Hindsight Bias

Reviewed by Bhavana | Updated on Sep 30, 2020

Meaning of Hindsight Bias

Hindsight bias is a psychological phenomenon where people will tend to overestimate their own capacity to predict an outcome they would not have been able to predict before an event occurred. Hindsight bias can lead a person to believe an event is more predictable than it actually was, and oversimplification in effect and cause could be the outcome. Hindsight bias is studied as a subject which is part of behavioural economics.

Hindsight bias is a common occurrence in the field of investment, as the timing pressure to buy securities for maximizing returns can often lead to investors regretting not noticing the trends earlier.

What is the Role of Hindsight Bias

This phenomenon originates from psychology but also plays a vital role in behavioural economics. Hindsight bias in investing can manifest as a sense of frustration or regret at not having predicted a trend in security or the overall market.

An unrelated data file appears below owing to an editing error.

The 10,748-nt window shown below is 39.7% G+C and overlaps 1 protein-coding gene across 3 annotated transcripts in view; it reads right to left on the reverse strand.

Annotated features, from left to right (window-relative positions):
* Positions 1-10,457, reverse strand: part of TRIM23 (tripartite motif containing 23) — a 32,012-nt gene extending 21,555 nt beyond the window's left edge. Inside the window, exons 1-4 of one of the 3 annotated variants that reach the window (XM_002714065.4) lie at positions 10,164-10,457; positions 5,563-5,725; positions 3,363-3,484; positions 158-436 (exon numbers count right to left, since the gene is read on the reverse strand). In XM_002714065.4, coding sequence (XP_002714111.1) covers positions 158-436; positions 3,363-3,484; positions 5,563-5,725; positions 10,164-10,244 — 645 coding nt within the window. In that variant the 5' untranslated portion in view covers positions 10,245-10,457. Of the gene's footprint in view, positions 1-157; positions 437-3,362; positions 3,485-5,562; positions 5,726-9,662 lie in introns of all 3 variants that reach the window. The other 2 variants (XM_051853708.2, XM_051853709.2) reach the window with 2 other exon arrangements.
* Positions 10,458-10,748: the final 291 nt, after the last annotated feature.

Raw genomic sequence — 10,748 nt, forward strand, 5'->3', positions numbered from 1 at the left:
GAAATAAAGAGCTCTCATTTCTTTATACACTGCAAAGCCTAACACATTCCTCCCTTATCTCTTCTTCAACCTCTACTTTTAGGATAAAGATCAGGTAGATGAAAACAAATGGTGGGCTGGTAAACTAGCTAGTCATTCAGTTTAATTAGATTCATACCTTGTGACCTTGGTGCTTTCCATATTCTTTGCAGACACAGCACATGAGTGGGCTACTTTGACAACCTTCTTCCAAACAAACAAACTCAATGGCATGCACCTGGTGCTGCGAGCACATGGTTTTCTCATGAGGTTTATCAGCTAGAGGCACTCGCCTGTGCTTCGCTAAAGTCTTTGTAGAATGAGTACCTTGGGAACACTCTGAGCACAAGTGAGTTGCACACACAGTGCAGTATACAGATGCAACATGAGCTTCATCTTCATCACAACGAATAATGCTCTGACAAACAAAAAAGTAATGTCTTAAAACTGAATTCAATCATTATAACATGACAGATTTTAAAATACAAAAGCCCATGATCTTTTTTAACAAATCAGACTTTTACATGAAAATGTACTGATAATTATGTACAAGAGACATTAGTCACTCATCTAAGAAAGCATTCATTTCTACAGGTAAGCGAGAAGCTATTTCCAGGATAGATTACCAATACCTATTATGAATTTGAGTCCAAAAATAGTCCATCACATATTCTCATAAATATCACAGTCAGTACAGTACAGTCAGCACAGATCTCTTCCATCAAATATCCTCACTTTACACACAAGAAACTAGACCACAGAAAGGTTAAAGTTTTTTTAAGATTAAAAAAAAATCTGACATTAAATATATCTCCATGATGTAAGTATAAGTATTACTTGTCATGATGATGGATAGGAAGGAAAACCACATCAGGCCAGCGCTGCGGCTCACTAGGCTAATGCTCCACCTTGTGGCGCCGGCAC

Hindsight bias refers to an individual's tendency to believe he or she could have predicted a preceding outcome accurately, even though that person was unable to do so in real-time.

Investors should be careful when assessing how past events affect the current market, particularly when considering their own ability to predict how current events will impact future securities performance. Believing that one can predict future outcomes can lead to overconfidence, and overconfidence can lead to stocks being selected for personal reasons, not because of their financial performances.

Impact of Hindsight Bias

Hindsight bias is also termed as the creeping determinism or the knew-it-all-along phenomenon. Examples of this phenomenon can be noticed in the historian writings who have described the outcomes from battles, physicians who have recalled their clinical trials, and also in judicial systems as people who attribute responsibility based on the supposed predictability of accidents.

Hindsight bias could result in distortions of memories of what was known and/or believed prior to an occurrence of an event and is a vital source of overconfidence concerned to the ability to foresee the outcome of futuristic events.

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